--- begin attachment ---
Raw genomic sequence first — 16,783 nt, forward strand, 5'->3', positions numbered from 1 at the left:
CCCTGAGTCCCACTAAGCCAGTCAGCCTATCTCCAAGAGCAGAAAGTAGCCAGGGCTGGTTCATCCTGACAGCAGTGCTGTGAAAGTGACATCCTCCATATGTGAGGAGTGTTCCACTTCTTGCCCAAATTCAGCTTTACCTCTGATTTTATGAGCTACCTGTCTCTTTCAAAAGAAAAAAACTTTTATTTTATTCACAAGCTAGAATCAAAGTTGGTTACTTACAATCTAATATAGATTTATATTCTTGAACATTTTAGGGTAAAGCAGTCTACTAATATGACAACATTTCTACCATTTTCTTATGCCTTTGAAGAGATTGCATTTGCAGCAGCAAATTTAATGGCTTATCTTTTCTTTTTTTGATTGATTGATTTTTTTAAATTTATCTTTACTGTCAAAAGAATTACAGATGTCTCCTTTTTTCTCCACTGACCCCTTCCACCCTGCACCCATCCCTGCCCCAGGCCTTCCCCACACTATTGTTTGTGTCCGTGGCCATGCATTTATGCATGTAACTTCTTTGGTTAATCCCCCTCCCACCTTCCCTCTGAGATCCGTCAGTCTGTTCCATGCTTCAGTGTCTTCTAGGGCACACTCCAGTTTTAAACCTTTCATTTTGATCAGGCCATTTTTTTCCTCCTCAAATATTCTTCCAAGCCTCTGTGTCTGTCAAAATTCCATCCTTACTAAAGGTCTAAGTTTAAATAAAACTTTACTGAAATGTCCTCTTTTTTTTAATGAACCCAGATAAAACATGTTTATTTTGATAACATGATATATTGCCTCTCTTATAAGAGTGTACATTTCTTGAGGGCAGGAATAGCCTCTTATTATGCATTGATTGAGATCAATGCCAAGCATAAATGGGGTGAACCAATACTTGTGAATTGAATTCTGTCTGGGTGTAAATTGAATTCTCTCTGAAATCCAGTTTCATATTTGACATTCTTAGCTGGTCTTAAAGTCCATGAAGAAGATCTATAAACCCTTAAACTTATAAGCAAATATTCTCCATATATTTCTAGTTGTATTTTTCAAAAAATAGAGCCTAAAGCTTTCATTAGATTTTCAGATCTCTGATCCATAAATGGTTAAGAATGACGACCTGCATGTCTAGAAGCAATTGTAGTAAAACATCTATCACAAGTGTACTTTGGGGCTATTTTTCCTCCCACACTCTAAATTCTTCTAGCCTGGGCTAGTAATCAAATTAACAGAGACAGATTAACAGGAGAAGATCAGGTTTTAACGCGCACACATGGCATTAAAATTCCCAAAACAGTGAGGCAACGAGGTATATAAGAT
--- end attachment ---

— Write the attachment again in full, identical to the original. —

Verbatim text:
Raw genomic sequence first — 16,783 nt, forward strand, 5'->3', positions numbered from 1 at the left:
CCCTGAGTCCCACTAAGCCAGTCAGCCTATCTCCAAGAGCAGAAAGTAGCCAGGGCTGGTTCATCCTGACAGCAGTGCTGTGAAAGTGACATCCTCCATATGTGAGGAGTGTTCCACTTCTTGCCCAAATTCAGCTTTACCTCTGATTTTATGAGCTACCTGTCTCTTTCAAAAGAAAAAAACTTTTATTTTATTCACAAGCTAGAATCAAAGTTGGTTACTTACAATCTAATATAGATTTATATTCTTGAACATTTTAGGGTAAAGCAGTCTACTAATATGACAACATTTCTACCATTTTCTTATGCCTTTGAAGAGATTGCATTTGCAGCAGCAAATTTAATGGCTTATCTTTTCTTTTTTTGATTGATTGATTTTTTTAAATTTATCTTTACTGTCAAAAGAATTACAGATGTCTCCTTTTTTCTCCACTGACCCCTTCCACCCTGCACCCATCCCTGCCCCAGGCCTTCCCCACACTATTGTTTGTGTCCGTGGCCATGCATTTATGCATGTAACTTCTTTGGTTAATCCCCCTCCCACCTTCCCTCTGAGATCCGTCAGTCTGTTCCATGCTTCAGTGTCTTCTAGGGCACACTCCAGTTTTAAACCTTTCATTTTGATCAGGCCATTTTTTTCCTCCTCAAATATTCTTCCAAGCCTCTGTGTCTGTCAAAATTCCATCCTTACTAAAGGTCTAAGTTTAAATAAAACTTTACTGAAATGTCCTCTTTTTTTTAATGAACCCAGATAAAACATGTTTATTTTGATAACATGATATATTGCCTCTCTTATAAGAGTGTACATTTCTTGAGGGCAGGAATAGCCTCTTATTATGCATTGATTGAGATCAATGCCAAGCATAAATGGGGTGAACCAATACTTGTGAATTGAATTCTGTCTGGGTGTAAATTGAATTCTCTCTGAAATCCAGTTTCATATTTGACATTCTTAGCTGGTCTTAAAGTCCATGAAGAAGATCTATAAACCCTTAAACTTATAAGCAAATATTCTCCATATATTTCTAGTTGTATTTTTCAAAAAATAGAGCCTAAAGCTTTCATTAGATTTTCAGATCTCTGATCCATAAATGGTTAAGAATGACGACCTGCATGTCTAGAAGCAATTGTAGTAAAACATCTATCACAAGTGTACTTTGGGGCTATTTTTCCTCCCACACTCTAAATTCTTCTAGCCTGGGCTAGTAATCAAATTAACAGAGACAGATTAACAGGAGAAGATCAGGTTTTAACGCGCACACATGGCATTAAAATTCCCAAAACAGTGAGGCAACGAGGTATATAAGAT